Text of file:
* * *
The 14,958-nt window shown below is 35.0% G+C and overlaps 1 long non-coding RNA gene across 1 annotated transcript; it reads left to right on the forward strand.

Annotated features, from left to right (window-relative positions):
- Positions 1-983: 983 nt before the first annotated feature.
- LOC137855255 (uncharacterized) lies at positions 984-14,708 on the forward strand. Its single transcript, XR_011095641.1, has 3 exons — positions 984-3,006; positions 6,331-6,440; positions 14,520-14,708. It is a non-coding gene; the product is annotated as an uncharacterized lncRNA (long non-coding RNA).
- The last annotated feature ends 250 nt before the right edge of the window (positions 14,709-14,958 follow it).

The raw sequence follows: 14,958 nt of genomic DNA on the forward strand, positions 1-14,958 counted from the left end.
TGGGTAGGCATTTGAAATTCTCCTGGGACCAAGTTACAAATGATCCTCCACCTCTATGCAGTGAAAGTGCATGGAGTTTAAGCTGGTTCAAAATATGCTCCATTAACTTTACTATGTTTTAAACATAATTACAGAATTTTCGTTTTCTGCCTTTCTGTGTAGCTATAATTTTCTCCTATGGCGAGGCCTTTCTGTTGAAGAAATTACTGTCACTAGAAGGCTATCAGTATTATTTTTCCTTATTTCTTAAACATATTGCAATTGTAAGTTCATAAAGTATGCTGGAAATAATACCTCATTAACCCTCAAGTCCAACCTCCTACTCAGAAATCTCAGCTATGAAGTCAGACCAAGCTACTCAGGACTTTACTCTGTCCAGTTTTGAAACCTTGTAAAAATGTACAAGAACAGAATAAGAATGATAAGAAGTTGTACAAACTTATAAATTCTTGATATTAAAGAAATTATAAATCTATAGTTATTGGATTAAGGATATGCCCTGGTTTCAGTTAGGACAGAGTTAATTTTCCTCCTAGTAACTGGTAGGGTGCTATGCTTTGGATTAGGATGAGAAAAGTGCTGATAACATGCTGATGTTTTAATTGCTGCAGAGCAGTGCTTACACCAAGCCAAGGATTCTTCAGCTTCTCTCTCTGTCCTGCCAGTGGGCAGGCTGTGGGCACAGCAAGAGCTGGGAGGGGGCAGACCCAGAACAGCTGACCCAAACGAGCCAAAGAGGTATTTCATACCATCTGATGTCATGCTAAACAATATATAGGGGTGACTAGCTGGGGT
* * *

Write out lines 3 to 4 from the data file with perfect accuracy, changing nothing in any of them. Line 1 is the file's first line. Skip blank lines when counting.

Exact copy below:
- Positions 1-983: 983 nt before the first annotated feature.
- LOC137855255 (uncharacterized) lies at positions 984-14,708 on the forward strand. Its single transcript, XR_011095641.1, has 3 exons — positions 984-3,006; positions 6,331-6,440; positions 14,520-14,708. It is a non-coding gene; the product is annotated as an uncharacterized lncRNA (long non-coding RNA).